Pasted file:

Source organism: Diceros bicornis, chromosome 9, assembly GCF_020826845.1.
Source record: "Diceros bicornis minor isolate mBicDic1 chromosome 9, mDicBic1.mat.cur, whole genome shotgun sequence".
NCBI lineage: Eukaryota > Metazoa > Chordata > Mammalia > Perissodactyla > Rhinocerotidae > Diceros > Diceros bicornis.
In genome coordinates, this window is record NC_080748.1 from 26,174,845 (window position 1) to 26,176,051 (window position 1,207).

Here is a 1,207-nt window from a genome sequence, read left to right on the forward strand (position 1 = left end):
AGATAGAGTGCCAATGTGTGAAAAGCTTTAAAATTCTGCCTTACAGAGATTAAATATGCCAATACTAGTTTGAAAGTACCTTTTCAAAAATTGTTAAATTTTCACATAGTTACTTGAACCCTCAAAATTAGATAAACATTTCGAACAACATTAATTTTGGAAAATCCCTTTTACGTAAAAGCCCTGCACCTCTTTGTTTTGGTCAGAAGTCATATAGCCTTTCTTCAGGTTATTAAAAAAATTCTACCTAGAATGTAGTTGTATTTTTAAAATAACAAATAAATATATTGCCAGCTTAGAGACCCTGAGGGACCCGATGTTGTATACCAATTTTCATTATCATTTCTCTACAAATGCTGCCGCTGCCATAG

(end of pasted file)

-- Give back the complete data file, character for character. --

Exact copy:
Source organism: Diceros bicornis, chromosome 9, assembly GCF_020826845.1.
Source record: "Diceros bicornis minor isolate mBicDic1 chromosome 9, mDicBic1.mat.cur, whole genome shotgun sequence".
NCBI lineage: Eukaryota > Metazoa > Chordata > Mammalia > Perissodactyla > Rhinocerotidae > Diceros > Diceros bicornis.
In genome coordinates, this window is record NC_080748.1 from 26,174,845 (window position 1) to 26,176,051 (window position 1,207).

Here is a 1,207-nt window from a genome sequence, read left to right on the forward strand (position 1 = left end):
AGATAGAGTGCCAATGTGTGAAAAGCTTTAAAATTCTGCCTTACAGAGATTAAATATGCCAATACTAGTTTGAAAGTACCTTTTCAAAAATTGTTAAATTTTCACATAGTTACTTGAACCCTCAAAATTAGATAAACATTTCGAACAACATTAATTTTGGAAAATCCCTTTTACGTAAAAGCCCTGCACCTCTTTGTTTTGGTCAGAAGTCATATAGCCTTTCTTCAGGTTATTAAAAAAATTCTACCTAGAATGTAGTTGTATTTTTAAAATAACAAATAAATATATTGCCAGCTTAGAGACCCTGAGGGACCCGATGTTGTATACCAATTTTCATTATCATTTCTCTACAAATGCTGCCGCTGCCATAG